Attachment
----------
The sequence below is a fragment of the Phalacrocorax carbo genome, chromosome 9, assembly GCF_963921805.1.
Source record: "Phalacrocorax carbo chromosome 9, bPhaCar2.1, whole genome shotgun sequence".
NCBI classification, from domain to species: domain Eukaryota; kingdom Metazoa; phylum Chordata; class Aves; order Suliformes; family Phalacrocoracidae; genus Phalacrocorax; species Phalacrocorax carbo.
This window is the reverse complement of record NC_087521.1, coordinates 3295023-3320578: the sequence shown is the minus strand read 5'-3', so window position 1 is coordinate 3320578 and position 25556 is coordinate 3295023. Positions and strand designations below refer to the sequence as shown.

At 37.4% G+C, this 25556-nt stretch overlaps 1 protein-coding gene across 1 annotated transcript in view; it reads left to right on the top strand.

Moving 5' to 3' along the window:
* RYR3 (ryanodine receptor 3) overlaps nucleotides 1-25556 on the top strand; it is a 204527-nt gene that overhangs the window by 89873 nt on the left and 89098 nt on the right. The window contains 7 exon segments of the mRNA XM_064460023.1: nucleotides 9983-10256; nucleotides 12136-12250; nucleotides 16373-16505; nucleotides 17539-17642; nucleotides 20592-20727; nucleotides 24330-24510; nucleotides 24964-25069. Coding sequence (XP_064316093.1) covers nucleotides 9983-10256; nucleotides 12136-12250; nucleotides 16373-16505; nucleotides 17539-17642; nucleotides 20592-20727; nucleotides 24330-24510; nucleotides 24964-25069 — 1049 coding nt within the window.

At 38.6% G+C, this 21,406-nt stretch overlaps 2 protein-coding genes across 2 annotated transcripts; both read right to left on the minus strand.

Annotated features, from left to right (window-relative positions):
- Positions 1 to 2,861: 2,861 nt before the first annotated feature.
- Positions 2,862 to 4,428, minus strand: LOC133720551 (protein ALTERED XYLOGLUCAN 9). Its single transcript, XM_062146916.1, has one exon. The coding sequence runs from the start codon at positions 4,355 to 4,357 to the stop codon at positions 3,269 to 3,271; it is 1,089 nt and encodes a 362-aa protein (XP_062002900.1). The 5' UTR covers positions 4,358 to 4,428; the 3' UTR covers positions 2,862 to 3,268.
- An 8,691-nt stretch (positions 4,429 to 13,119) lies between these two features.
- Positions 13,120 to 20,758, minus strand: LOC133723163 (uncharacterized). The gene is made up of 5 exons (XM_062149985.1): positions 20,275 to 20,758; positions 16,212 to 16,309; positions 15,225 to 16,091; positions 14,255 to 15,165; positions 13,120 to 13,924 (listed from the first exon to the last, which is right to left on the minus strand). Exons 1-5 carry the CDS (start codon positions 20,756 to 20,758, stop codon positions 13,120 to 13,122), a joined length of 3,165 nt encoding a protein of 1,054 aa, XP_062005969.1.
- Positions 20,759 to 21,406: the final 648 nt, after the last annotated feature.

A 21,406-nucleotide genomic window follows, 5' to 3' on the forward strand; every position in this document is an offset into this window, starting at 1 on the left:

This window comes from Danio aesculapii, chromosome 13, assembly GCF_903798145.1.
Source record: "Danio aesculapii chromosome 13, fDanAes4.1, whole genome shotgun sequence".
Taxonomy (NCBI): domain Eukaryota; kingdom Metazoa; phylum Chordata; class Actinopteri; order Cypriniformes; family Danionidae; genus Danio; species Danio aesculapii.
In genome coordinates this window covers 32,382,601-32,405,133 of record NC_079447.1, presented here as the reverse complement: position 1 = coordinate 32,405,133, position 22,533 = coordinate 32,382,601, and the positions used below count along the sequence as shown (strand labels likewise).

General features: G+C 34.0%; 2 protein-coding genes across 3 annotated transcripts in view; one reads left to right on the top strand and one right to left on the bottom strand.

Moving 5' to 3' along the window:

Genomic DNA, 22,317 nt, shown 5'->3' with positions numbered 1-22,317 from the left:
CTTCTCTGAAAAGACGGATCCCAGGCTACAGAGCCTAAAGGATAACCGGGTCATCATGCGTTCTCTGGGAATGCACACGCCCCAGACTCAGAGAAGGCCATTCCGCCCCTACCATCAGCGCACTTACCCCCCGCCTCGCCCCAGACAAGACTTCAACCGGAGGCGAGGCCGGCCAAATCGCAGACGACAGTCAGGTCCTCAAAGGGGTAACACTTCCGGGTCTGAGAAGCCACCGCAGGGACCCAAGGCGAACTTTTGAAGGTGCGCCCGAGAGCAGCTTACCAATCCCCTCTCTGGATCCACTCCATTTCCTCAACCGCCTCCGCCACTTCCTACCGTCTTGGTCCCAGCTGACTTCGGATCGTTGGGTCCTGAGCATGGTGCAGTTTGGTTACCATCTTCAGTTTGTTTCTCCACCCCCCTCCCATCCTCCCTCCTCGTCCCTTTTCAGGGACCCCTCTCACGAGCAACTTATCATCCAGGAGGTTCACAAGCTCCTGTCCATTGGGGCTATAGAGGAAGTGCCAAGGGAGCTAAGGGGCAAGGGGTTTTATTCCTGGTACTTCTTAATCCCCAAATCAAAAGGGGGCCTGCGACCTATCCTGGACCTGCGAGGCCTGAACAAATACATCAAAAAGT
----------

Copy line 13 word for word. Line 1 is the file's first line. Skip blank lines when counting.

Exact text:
- Positions 13,120 to 20,758, minus strand: LOC133723163 (uncharacterized). The gene is made up of 5 exons (XM_062149985.1): positions 20,275 to 20,758; positions 16,212 to 16,309; positions 15,225 to 16,091; positions 14,255 to 15,165; positions 13,120 to 13,924 (listed from the first exon to the last, which is right to left on the minus strand). Exons 1-5 carry the CDS (start codon positions 20,756 to 20,758, stop codon positions 13,120 to 13,122), a joined length of 3,165 nt encoding a protein of 1,054 aa, XP_062005969.1.